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On Priming

I've been poking around trying to find more information about priming the little panel. Here are some excerpts from various websites I've read. Most use Cennino as a primary source!

Gesso would be used to coat the surface of the panel. The recipe would vary from studio to studio, though in its simplest form would consist of a mixture of calcinated lime and a binder. The binder was usually animal hide glue for permanence of just spit if it was just an exercise by an apprentice. For the calcinated lime, the thigh bones of a chicken would be burned to a fine white ash. Add that to the glue with some white lead and you have medieval gesso. This would be rubbed into the grain of the panel to be practiced on.

[...]The surface of the panel has to be relatively rough so that the gesso can have a good grip. It tends to flake off, otherwise. Gesso, if you're not into burning chicken bones and mixing with white lead, can be purchased from an art store or even from Walmart. Usually, about 3 layers of gesso (with 1 hour between coats) will do it.

Silverpoint by Callista Magdalena di Scarlatti perhaps lifted from The Art of Silverpoint Drawing

I learned a lot about the purpose of ground at SilverPointWeb. They sell their own magic formula of ground, but the fundamentals are the same: ground is an abrasive that grinds away the silver from the point. In its instructions for use, SilverPointWeb suggest three to four coats of ground with the initial coats lightly sanded after drying.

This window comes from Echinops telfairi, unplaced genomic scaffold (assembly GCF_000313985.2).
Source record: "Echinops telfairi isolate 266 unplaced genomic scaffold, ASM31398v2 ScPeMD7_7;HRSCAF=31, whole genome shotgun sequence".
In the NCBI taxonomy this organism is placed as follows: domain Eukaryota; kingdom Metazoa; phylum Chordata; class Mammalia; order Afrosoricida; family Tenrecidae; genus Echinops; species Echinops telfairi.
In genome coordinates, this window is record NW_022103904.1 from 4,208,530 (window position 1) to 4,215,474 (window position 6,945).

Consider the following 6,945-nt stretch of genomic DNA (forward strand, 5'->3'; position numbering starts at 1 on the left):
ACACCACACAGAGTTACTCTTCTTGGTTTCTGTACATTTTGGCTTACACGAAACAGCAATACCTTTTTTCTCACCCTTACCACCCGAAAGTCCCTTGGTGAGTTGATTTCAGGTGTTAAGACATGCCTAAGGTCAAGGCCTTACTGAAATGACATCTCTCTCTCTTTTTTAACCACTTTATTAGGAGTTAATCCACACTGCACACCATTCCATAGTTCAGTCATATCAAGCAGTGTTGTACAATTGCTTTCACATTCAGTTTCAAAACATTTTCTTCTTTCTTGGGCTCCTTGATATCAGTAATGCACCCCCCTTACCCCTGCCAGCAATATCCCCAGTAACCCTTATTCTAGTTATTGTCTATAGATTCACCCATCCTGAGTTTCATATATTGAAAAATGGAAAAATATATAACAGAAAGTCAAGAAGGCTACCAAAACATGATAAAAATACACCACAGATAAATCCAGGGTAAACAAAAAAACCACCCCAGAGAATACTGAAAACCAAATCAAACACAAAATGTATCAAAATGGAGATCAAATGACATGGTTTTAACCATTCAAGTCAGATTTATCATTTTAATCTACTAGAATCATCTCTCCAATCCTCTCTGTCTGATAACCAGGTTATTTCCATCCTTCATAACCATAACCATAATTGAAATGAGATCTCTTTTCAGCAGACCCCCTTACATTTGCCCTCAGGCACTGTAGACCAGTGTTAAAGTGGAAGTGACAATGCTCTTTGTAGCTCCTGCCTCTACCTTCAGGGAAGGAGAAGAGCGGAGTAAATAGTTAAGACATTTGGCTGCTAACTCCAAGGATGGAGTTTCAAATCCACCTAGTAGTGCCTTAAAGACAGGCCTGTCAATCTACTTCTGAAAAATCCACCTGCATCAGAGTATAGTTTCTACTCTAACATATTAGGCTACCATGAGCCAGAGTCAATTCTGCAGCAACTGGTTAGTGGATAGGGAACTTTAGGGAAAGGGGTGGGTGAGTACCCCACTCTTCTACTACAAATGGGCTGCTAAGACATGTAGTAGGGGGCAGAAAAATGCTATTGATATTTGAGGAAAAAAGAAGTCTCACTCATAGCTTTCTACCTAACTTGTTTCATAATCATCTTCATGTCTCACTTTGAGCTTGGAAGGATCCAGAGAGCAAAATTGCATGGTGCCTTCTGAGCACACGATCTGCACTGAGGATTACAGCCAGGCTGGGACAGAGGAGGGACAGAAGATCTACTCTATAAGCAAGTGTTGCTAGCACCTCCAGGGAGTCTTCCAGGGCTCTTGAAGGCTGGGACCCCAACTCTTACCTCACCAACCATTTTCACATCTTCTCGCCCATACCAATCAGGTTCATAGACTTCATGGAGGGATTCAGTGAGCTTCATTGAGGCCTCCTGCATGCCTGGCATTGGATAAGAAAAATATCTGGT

American egg tempera artist Fred Wessel uses this technique for preparing his panels. This seems a bit too complex and perfectionist for my apprentice's practice panels, but it's good to understand how I may be doing it "for real" later on.

His procedure for preparing the panel was to glue a piece of linen canvas to the seven-ply plywood, size the surface with rabbit-skin glue, and then apply six layers of traditional gesso made from rabbit-skin glue and whiting. After allowing the layers of gesso to dry, Wessel rubbed the surface with charcoal dust to reveal imperfections and then carefully scraped them with a sharp, two-inch blade from a carpenter's plane. When the gray left by the charcoal dust was gone, he knew the surface was perfectly smooth.

Using Egg Tempera and Gold Leaf to Achieve Renaissance Luminosity by M. Stephen Doherty

So I will close this post and get back into the 14th century to apply more coats of bone-and-spit. When I'm ready for a break, or waiting for coatings to dry, I'll be checking out the conversations at the Cennini Forum.


There is a forum??? Methinks there must be a forum for everything imaginable - or unimaginable as well.

Ah, rabbit skin glue. That works.

Airholes and bubbles are killer for a panel if you're doing egg tempera. I understand why so perfectionist for that.

This is a really interesting step by step guide for silverpoint ground preparation. Liked the part on the bones especially. Seems like you should take equal advantage of Japanese traditions and materials as Cennini's recipe. I think artists of that day would respect the trial-and-error effort.

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  • 01. Drawing
  • 02. Colors
  • 03. Fresco
  • 04. Oil Painting
  • 05. Adhesives
  • 06. Panels
  • 07. Gilding
  • 08. Mordants
  • 09. Varnishing
  • 10. Illuminating
  • 11. Cloth
  • 12. Glass
  • 13. Mosaic
  • 14. Miscellaneous
  • 15. Casting
  • Contemporary notes
  • Renaissance notes